• Gather water during day and avoid water sources after dark. Most desert animals come out at night and you will minimize your impact on their activities.
  • Do not swim or wash in water holes. This may be the only water available for all the animals in the area and one mistake can have dire impact on all the local wildlife.
6. Be Considerate of Others-
  • Match your gear and clothing colors to the surroundings so you blend in.
  • Be aware of the needs of native cultures. Some sites/trails are sacred and may be regulated at certain times of the year. Check with local authorities when planning your trip.
We can all help take care of the desert. Be an integral part of taking care of it and ensure that future generations will get to enjoy it as well. Enjoy your trail run and don't forget to take plenty of photos!

Happy Running!


Thursday, June 30, 2016

Run to Love...Love to Run- Las Vegas Running Tours Running Wedding Packages

Run to Love...Love to Run

Las Vegas Running Tours proudly presents running wedding packages.

Combine the two loves of your life, running and your future bride or groom to be. Let Las Vegas Running Tours be a part of your special day and help you RUN  into the next chapter of your life.

We will help get your marriage started with a 5k run to the iconic "Welcome to Las Vegas" sign. Here we will perform an official wedding ceremony, refuel, snap plenty of memorable photos, and begin the first run of your new journey.

We'll seal the deal with a post-run Gatorade toast and refueling session.

Cost- $299

Package includes:
Complimentary Transportation
Running Guide/Wedding Officiant
Boutonniere and Bouquet
Memorable photographs
Filing of Your Legal Paperwork
Complimentary Las Vegas Running Tours T-shirt

We will be offering trail running wedding packages soon. Stay tuned!

Happy Running!


Monday, June 6, 2016

Running Safely- Tips for Staying Safe

Lace up the shoes and head out the door. How many times have we gone through these motions both at home and abroad before a run? Lacing up and heading out the door is automatic when we are in familiar areas, but there is much to think about when you are not at home. Follow these simple tips to staying safe while running in a new city.

  1. Use common sense. Before you even head out for a run, take a minute or two to do a safety check. Are your shoes tied? Are you familiar with your route? Does someone else know where you'll be running? Once you start running, continue with the safety checks. Make sure you're running off the street or against traffic (so you can see cars coming at you). Watch out for cracks or bumps in the sidewalk, or rocks and branches on your running path.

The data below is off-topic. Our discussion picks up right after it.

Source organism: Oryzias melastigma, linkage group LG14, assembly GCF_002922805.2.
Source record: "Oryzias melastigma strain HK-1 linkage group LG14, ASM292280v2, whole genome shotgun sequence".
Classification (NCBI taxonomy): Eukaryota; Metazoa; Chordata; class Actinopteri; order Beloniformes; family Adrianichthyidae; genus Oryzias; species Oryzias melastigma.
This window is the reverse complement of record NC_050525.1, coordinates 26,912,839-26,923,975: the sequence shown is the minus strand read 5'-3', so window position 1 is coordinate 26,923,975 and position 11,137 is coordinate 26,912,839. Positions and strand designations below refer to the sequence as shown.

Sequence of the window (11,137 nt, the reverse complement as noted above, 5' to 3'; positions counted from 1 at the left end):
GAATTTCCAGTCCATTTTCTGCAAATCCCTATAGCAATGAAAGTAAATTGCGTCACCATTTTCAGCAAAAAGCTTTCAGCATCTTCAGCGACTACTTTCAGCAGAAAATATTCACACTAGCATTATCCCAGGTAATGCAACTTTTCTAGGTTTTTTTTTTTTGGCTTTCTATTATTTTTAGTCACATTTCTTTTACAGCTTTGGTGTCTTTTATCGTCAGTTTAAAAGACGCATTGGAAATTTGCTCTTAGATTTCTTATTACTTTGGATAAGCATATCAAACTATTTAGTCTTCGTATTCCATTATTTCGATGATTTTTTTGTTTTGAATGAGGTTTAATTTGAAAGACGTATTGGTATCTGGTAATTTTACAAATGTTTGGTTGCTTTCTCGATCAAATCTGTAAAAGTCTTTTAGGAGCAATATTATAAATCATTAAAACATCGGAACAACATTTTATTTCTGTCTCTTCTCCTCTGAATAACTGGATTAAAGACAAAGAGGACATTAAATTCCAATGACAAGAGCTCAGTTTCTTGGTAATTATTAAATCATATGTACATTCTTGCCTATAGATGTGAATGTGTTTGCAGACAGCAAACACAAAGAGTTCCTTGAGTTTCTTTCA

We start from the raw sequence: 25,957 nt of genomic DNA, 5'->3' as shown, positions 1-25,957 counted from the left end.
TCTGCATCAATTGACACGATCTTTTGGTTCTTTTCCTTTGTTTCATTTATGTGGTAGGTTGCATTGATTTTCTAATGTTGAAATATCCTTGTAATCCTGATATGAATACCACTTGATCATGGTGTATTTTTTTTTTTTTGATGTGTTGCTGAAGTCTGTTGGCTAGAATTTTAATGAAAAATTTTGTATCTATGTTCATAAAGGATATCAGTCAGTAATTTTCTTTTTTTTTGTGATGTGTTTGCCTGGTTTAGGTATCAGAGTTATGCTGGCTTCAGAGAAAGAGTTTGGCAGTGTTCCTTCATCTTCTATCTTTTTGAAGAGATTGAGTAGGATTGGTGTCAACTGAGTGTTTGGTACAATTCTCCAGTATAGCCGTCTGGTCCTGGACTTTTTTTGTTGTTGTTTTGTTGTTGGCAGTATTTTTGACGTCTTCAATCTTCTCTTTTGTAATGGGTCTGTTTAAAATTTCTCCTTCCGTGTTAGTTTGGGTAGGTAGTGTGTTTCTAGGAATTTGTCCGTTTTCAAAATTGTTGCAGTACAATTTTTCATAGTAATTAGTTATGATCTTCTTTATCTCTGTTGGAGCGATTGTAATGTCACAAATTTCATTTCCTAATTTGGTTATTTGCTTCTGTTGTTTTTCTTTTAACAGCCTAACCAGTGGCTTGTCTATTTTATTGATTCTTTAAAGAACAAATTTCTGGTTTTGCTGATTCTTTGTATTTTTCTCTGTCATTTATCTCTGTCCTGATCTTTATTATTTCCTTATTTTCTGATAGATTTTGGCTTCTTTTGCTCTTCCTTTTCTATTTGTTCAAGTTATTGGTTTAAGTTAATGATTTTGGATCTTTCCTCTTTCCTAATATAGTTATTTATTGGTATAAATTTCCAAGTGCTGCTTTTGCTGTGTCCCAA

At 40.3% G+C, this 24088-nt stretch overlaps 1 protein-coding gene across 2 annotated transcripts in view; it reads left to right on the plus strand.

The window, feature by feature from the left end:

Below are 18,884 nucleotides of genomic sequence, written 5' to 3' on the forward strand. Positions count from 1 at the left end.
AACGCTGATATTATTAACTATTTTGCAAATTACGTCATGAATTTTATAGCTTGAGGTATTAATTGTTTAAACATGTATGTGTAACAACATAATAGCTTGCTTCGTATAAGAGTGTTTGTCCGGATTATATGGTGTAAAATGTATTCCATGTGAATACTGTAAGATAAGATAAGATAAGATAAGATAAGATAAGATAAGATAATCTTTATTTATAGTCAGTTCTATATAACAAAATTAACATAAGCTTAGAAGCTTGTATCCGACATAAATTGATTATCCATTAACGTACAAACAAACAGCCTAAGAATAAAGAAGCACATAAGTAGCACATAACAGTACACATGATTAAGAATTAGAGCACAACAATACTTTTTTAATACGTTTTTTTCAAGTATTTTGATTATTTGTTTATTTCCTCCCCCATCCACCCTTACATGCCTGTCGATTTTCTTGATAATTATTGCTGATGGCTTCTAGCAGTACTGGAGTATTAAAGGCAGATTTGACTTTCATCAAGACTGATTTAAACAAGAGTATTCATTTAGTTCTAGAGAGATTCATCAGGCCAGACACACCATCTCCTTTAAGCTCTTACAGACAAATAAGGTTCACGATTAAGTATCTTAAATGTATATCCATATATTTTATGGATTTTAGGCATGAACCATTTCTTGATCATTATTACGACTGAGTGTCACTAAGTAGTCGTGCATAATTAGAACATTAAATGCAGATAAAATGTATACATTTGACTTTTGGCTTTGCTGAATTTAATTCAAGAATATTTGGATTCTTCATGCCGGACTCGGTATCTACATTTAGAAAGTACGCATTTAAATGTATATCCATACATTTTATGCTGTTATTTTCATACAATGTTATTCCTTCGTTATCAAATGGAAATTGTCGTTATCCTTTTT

2.  Make sure you're visible. No matter time of day you're running, it's important that you're visible, especially to drivers. Get in the habit of wearing white or bright-colored clothes. When running in the early morning, night, or dusk, make sure you have reflective gear on. Although some items (running shoes, jackets) already have reflective pieces on them, it doesn't hurt to add more. A reflective vest can be worn over any form of running clothing and will definitely help drivers see you. 
  3. Don't run alone at night...especially in a new city. No matter how comfortable you feel running at night or in a new city, there's always more safety in numbers. If you usually run solo, touch base with a local running tours company and let them show you the way.
  4. Always have identification on you. Put your driver's license and your medical insurance card (in case you get injured) in your pocket or wear an ID tag on your shoe. If you're wearing an ID tag or bracelet, make sure it has an emergency contact number on it. Whenever possible, I try to run with my cell phone, and it has my ICE (In Case of Emergency) numbers saved. Many runners use running belts to hold their ID and cell phone.
  5. Limit your distractions. I know it's tough -- maybe impossible -- for some of you to run without music, but you really shouldn't use your iPod or MP3 player for outdoor runs. Cutting off your sense of hearing means you can't hear oncoming cars, cyclists yelling to move, unleashed dogs, or any other potential threat. Save your iPod for your treadmill runs. And make sure you pay attention to your surroundings. If you let your mind wander too much, you may find yourself wandering into an unsafe area.
  6. Carry cash or ATM card. It's always a good idea to have money on you, in case of emergency. For example, if the weather turns bad, you get lost, or an injury starts bothering you, you may need to take a cab or bus back to your starting point. Some extra cash may also come in handy if you need to stop and buy water, sport drink, food, or first aid supplies during your run. 
  7. Trust your instincts. If a location or person makes you feel comfortable, trust your gut and run in the other direction.